Exploring picornavirus receptors and uncoating mechanisms

Jim Baggen

Prof.dr. F.J.M. (Frank) van Kuppeveld
Dr. H.J. (Hendrik Jan) Thibaut
June 26, 2018
10:30 h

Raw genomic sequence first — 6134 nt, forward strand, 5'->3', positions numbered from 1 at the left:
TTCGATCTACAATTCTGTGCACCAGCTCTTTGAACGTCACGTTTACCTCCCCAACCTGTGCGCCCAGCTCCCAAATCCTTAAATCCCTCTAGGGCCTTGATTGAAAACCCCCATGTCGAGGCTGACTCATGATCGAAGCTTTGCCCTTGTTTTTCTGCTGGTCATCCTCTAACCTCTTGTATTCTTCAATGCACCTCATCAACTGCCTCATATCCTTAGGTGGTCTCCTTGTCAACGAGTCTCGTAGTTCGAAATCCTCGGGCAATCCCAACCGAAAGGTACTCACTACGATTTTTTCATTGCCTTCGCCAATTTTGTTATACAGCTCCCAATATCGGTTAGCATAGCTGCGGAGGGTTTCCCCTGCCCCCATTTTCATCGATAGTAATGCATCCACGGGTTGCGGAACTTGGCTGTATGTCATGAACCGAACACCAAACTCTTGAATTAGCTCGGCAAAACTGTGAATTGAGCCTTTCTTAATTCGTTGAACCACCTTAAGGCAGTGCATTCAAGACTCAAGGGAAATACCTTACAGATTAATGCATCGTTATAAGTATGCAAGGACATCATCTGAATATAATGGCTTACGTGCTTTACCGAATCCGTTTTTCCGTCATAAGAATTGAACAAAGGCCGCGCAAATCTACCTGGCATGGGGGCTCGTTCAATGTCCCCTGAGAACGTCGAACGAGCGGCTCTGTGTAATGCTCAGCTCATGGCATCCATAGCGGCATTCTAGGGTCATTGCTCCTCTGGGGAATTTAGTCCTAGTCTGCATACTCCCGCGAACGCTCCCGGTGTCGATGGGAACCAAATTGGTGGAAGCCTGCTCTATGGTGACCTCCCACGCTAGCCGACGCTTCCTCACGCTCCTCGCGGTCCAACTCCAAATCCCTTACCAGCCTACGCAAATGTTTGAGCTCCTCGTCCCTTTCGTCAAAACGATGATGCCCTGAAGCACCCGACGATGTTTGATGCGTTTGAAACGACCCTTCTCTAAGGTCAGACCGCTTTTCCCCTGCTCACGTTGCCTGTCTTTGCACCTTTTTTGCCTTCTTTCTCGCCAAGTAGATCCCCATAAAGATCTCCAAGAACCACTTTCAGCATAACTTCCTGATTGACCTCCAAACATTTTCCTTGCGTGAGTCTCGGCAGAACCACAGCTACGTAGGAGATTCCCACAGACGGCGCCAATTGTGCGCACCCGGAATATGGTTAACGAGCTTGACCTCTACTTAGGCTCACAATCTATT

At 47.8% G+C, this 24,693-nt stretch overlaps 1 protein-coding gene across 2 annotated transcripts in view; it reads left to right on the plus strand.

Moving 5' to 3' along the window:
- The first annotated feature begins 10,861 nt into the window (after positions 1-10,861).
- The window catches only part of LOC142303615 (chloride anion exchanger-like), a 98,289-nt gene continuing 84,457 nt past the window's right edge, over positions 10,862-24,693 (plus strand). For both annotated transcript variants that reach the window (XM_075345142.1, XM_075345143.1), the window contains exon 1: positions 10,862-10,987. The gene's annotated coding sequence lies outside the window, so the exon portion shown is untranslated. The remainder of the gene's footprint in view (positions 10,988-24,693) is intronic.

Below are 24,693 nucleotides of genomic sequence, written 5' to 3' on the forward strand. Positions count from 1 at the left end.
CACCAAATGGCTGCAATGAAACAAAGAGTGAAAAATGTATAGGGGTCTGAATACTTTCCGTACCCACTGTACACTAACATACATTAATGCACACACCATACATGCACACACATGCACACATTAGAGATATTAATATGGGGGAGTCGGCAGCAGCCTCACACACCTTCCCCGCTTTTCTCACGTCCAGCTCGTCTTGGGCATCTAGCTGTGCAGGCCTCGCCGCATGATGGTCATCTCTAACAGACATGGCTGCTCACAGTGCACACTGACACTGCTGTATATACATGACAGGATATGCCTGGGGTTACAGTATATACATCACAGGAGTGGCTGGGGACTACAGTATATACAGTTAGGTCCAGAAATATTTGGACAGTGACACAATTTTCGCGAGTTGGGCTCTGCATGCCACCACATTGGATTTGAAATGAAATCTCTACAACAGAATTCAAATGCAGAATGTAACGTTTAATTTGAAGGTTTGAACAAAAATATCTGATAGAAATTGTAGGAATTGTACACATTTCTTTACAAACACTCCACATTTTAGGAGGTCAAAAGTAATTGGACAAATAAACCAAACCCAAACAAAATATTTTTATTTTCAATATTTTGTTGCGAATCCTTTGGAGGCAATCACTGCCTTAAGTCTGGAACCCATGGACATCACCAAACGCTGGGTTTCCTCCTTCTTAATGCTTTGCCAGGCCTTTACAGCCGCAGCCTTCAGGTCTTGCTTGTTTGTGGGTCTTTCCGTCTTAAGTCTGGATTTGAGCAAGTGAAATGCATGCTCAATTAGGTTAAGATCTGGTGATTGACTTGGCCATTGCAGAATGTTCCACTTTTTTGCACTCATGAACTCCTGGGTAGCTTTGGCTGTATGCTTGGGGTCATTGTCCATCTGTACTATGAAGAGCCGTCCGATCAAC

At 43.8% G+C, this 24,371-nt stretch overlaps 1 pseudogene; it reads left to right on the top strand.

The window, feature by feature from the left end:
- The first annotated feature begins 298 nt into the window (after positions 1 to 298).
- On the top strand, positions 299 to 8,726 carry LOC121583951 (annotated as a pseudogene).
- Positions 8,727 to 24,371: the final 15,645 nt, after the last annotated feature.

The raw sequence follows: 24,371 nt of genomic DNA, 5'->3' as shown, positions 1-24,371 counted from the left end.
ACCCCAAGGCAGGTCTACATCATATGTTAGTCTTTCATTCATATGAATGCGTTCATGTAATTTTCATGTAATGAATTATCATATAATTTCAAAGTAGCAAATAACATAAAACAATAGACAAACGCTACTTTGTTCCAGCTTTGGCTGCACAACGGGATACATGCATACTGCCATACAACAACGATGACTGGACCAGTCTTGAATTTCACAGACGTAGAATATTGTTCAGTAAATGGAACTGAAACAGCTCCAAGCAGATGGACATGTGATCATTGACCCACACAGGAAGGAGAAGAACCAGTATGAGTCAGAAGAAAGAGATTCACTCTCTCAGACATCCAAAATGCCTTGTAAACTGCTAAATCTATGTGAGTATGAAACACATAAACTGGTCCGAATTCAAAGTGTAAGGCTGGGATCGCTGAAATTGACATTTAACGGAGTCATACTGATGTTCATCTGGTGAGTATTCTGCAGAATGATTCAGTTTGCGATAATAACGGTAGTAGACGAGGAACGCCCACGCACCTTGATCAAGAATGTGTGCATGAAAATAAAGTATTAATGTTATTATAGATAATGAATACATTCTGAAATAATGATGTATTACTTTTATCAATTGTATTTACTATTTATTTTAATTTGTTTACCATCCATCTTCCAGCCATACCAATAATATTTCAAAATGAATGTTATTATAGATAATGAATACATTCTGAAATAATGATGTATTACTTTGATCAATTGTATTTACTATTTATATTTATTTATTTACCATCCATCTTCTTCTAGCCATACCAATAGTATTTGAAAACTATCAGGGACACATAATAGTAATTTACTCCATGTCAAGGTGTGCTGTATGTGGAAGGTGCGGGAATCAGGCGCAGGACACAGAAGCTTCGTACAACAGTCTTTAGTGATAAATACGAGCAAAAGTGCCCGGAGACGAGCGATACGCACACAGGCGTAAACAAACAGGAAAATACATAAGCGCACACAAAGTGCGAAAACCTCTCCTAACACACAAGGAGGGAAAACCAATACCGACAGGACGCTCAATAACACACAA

The Picornaviridae are a large family of non-enveloped RNA viruses that cause a wide range of human and veterinary diseases. The life cycle of a picornavirus begins with binding to its cognate receptor(s), which mediates attachment to a target cell, promotes endocytic uptake and in many cases destabilizes the capsid to stimulate uncoating; that is the delivery of the viral genome from the virus particle into the cytoplasm of the host cell. In this thesis, we aimed to identify novel picornavirus receptors and to investigate the impact of receptor binding on virion structure, focusing on the emerging human pathogens enterovirus D68 (EV-D68) and coxsackievirus A24 variant (CV-A24v), and the animal pathogen encephalomyocarditis virus (EMCV). EV-D68 is an emerging virus that causes outbreaks of respiratory disease and is associated with cases of acute flaccid paralysis in children. We explored EV-D68 receptor requirements via a genome-wide haploid genetic screen, which identified sialic acid (Sia) as an essential receptor and showed that EV-D68 can employ both α2,3- and α2,6-linked Sia as receptors. By determining a crystal structure of the EV-D68 prototype Fermon in complex with sialylated trisaccharides, we identified the Sia-binding site on the virion and revealed that Sia binding induces structural rearrangements in the viral capsid that result in ejection of the pocket factor, a fatty acid that regulates virus stability. These findings first showed that a glycan receptor can initiate enterovirus uncoating, via a similar mechanism as proteinaceous receptors. Although several EV-D68 strains strictly required Sia for infection, other strains could infect cells via a non-sialylated receptor. Using a haploid screen in Sia-deficient cells we showed that a Sia-independent strain could employ both Sia and sulfated glycosaminoglycans (sGAGs) as functional receptors. Remarkably, this screen did not identify the phospholipase PLA2G16, a recently discovered picornavirus host factor that promotes viral RNA translocation into the cytoplasm. We showed that binding of sGAGs, but not Sia, allowed the virus to circumvent PLA2G16. Cryo-EM analysis revealed that sGAG binding promotes virus uncoating, via extensive capsid rearrangements that enlarge the putative openings for genome release. These findings suggested that the need for PLA2G16 can be overcome by excessive receptor-mediated virion destabilization. We explored the receptor usage of EMCV, a commonly used model virus that causes fatal disease in domestic animals. Using a haploid genetic screen, we identified genes involved in FGF signaling as novel host factors and showed that the potential receptor ADAM9 plays a role in EMCV entry. We also investigated CV-A24v, the main cause of acute hemorrhagic conjunctivitis (AHC). Originally, CV-A24 was not associated with a human disease, but in 1970 a pathogenic “variant” emerged that caused AHC outbreaks and two pandemics. We showed that ICAM-1 is an essential CV-A24 receptor and, via a high-resolution cryo-EM structure, identified residues mediating contact between ICAM-1 and the virion. Moreover, we identified a capsid substitution that occurs in all pandemic CV-A24v strains and enhances the capacity of CV-A24v to bind Sia, revealing a possible link between Sia and viral adaptation to the eye.

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